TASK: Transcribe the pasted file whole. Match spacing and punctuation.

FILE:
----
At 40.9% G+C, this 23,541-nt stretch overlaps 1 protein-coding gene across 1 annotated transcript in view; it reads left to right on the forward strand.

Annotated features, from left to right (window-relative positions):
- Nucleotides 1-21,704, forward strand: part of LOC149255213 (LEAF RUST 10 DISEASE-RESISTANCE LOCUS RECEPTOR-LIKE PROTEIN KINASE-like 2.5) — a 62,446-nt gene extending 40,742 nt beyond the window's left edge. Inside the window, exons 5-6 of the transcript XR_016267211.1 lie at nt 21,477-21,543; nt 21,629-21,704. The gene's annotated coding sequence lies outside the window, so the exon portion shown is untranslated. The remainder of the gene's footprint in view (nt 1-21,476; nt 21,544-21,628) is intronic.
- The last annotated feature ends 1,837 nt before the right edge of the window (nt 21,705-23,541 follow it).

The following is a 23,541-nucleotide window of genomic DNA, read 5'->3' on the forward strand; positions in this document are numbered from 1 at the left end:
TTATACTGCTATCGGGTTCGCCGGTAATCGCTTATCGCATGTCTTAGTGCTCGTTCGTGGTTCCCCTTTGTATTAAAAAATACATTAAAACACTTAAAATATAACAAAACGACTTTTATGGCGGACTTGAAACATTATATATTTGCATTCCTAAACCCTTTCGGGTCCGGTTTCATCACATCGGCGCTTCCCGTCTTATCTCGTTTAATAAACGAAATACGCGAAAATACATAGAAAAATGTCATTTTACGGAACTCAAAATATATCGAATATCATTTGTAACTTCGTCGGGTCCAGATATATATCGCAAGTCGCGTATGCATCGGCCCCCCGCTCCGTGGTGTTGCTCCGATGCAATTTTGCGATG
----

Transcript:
At 40.9% G+C, this 23,541-nt stretch overlaps 1 protein-coding gene across 1 annotated transcript in view; it reads left to right on the forward strand.

Annotated features, from left to right (window-relative positions):
- Nucleotides 1-21,704, forward strand: part of LOC149255213 (LEAF RUST 10 DISEASE-RESISTANCE LOCUS RECEPTOR-LIKE PROTEIN KINASE-like 2.5) — a 62,446-nt gene extending 40,742 nt beyond the window's left edge. Inside the window, exons 5-6 of the transcript XR_016267211.1 lie at nt 21,477-21,543; nt 21,629-21,704. The gene's annotated coding sequence lies outside the window, so the exon portion shown is untranslated. The remainder of the gene's footprint in view (nt 1-21,476; nt 21,544-21,628) is intronic.
- The last annotated feature ends 1,837 nt before the right edge of the window (nt 21,705-23,541 follow it).

The following is a 23,541-nucleotide window of genomic DNA, read 5'->3' on the forward strand; positions in this document are numbered from 1 at the left end:
TTATACTGCTATCGGGTTCGCCGGTAATCGCTTATCGCATGTCTTAGTGCTCGTTCGTGGTTCCCCTTTGTATTAAAAAATACATTAAAACACTTAAAATATAACAAAACGACTTTTATGGCGGACTTGAAACATTATATATTTGCATTCCTAAACCCTTTCGGGTCCGGTTTCATCACATCGGCGCTTCCCGTCTTATCTCGTTTAATAAACGAAATACGCGAAAATACATAGAAAAATGTCATTTTACGGAACTCAAAATATATCGAATATCATTTGTAACTTCGTCGGGTCCAGATATATATCGCAAGTCGCGTATGCATCGGCCCCCCGCTCCGTGGTGTTGCTCCGATGCAATTTTGCGATG